Well I guess “if you build it they will come“ is happening…
I’ve started seeing a few more birds than I had been seeing this past summer. Like the Tufted Titmouse, Carolina Chickadee, Northern Cardinal, Ruby-throated Hummingbird, Carolina Wren and Eastern Bluebird. Some are just more of the same, probably the adults with their 1st years that they are still teaching.
I have also seen a few birds that weren’t in my yard at all this summer. Like the American Goldfinch, Summer Tanager, House Finch and Chipping Sparrow.
I am keeping my eye out for migrating birds. Most of the Warblers should be passing through soon and I would really like to see some of them.
Here are some photos of the birds that I have been seeing. Try to guess what they are…
This is the Tufted Titmouse. See how it has a sunflower seed, those are their favorites. They will take one seed at a time and go off and break it open with their bill, then come back for another.
Here is a House Finch. A couple of weeks ago I saw one with a growth on its bill, but this one looked okay. I haven’t seen any in my yard for a few months, but now they’ve shown up again.
The Carolina Chickadee has been around this summer, but now they are more visible since I’ve put the feeder out.
I went back to the wildlife refuge again this past week… it was a dark cloudy misty day and we saw absolutely no one!
Since we’ve been in the house basically since March (other than our birding expeditions), we’ve now started looking to find other parks to go to. We haven’t tried any new ones yet, but soon we will go to a new one and hopefully there will be different birds there that I can photograph and show you. 🙂
Here is one of the birds I saw in the swamp.
This is an juvenile White Ibis. They start out brown and will become patchy as it matures and finally becomes white.
At one point we were looking out over the large swamp and in the thick woods behind us we heard a low howl! At first I thought it must be some kid pretending to be “Bigfoot.” Then came several other crazy loud howling/screaming sounds. (I slowly moved closer to the car)…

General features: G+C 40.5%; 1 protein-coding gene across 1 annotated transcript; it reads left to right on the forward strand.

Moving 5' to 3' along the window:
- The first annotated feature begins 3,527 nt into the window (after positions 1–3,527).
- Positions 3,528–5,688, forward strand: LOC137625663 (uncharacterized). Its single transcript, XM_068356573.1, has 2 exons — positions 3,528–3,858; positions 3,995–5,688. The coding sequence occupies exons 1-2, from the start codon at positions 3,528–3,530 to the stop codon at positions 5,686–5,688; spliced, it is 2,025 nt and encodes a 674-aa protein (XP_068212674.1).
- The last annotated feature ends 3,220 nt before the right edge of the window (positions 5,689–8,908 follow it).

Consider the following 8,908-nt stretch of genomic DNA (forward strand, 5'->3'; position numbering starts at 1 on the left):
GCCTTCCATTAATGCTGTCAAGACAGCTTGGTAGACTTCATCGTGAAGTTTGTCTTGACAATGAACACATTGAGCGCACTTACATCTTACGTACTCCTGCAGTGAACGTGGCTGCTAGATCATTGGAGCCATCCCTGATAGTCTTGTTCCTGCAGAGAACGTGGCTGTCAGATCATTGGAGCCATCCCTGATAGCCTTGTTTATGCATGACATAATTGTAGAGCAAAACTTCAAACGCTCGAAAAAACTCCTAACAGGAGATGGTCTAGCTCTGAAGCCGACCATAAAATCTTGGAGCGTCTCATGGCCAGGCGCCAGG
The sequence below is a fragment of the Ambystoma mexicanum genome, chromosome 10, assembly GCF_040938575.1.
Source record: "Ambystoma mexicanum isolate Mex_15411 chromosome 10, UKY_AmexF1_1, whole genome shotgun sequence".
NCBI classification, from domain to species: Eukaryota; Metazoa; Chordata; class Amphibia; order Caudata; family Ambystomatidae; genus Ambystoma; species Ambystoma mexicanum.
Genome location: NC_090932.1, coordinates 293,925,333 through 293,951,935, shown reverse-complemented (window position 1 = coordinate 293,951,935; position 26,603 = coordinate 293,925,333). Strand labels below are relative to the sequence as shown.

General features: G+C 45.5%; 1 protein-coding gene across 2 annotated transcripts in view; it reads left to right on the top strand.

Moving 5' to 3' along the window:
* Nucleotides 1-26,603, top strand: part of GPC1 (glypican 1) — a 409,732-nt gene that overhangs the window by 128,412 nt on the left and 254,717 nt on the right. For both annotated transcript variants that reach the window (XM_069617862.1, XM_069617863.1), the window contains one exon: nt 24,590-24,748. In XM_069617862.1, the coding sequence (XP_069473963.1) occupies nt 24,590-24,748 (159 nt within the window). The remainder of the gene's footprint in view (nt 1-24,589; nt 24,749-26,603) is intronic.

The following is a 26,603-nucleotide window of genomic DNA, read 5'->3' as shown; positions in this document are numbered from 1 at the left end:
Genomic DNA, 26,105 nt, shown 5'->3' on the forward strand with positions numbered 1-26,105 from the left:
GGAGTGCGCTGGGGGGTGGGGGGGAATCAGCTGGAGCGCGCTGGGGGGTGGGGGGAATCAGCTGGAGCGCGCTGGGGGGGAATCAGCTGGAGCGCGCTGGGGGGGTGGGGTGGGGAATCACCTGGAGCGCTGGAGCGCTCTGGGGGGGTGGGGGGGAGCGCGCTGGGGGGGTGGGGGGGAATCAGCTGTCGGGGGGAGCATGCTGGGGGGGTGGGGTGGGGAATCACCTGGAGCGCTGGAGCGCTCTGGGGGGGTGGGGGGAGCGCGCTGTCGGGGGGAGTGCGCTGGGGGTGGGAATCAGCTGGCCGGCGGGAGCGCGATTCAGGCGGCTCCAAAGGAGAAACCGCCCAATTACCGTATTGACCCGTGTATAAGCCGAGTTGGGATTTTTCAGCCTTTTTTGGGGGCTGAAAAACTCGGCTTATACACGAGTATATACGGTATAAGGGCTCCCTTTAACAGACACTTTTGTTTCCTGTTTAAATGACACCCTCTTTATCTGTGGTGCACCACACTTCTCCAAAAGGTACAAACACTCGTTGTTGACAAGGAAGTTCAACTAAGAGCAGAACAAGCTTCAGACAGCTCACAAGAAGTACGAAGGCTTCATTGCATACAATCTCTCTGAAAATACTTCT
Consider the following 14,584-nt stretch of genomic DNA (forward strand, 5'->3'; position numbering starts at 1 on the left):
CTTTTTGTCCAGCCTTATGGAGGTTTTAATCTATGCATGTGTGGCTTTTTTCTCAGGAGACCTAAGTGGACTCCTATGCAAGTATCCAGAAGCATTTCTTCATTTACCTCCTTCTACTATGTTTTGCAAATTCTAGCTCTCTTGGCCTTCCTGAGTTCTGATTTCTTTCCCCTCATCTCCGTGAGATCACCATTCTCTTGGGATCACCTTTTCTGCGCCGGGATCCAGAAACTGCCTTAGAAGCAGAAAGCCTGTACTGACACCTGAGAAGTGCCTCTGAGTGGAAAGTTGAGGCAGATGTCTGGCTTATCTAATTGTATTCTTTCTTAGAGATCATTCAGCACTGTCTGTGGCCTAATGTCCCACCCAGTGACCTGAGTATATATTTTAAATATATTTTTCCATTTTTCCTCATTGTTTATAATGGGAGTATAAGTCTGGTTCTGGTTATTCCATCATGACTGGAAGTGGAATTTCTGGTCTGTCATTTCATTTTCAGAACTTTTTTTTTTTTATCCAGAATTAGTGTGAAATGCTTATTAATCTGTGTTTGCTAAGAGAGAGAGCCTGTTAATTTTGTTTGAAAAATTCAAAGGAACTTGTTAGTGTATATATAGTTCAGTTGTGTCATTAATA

After listening to my bird app (I was assuming it was a bird), we decided that it was probably the Barred Owl. Let me know if you’ve ever heard them calling with those howls and screens. I’ve heard a pair of them making calls sort of like it at my house, but this was only one and it sounded a bit different…
This bird we found in another smaller swamp further into the refuge.
It’s an immature Little Blue Heron. At first glance you may think it’s a Snowy Egret or a Great Egret, but when you look closely at this bird you’ll see the identifiers. The legs are greenish, not yellow with yellow feet or black. The bill is bluish with a black tip.
The 1st year they are white, then in the 2nd year they will go into the “calico” phase, where they are a patchy white and blue. Finally when they are adults they will be a solid dark blue-gray.
It’s funny how the Little Blue Heron starts out white then turns dark and the White Ibis starts out dark then turns white…
Yesterday I went kayaking. It finally wasn’t too hot, so I went out to enjoy the lake!
There was some green algae on the lake still (it had covered most of the lake for the past few months), but a lot of the lake is clear now…
Here are some of the birds that I saw.
There had to be about a dozen Great Egrets. They were spaced out along the shore looking for food.
Here is the Great Blue Heron, there were over a dozen of these around the lake. I would see them up ahead of me while I was kayaking, then when I got a bit closer they would slowly fly off away from me only to have to move again as I continued down the lake…
Of course there were a few Canada Geese, but not as many as I had seen around recently. I’ve seen them flying in formation a lot lately, like they are getting ready to migrate, but I don’t think that these geese actually leave at all for the winter…
There were a couple of Pileated Woodpeckers foraging on the trees along the edge of the lake. They flew over my head when I stopped for lunch, it was nice to see them.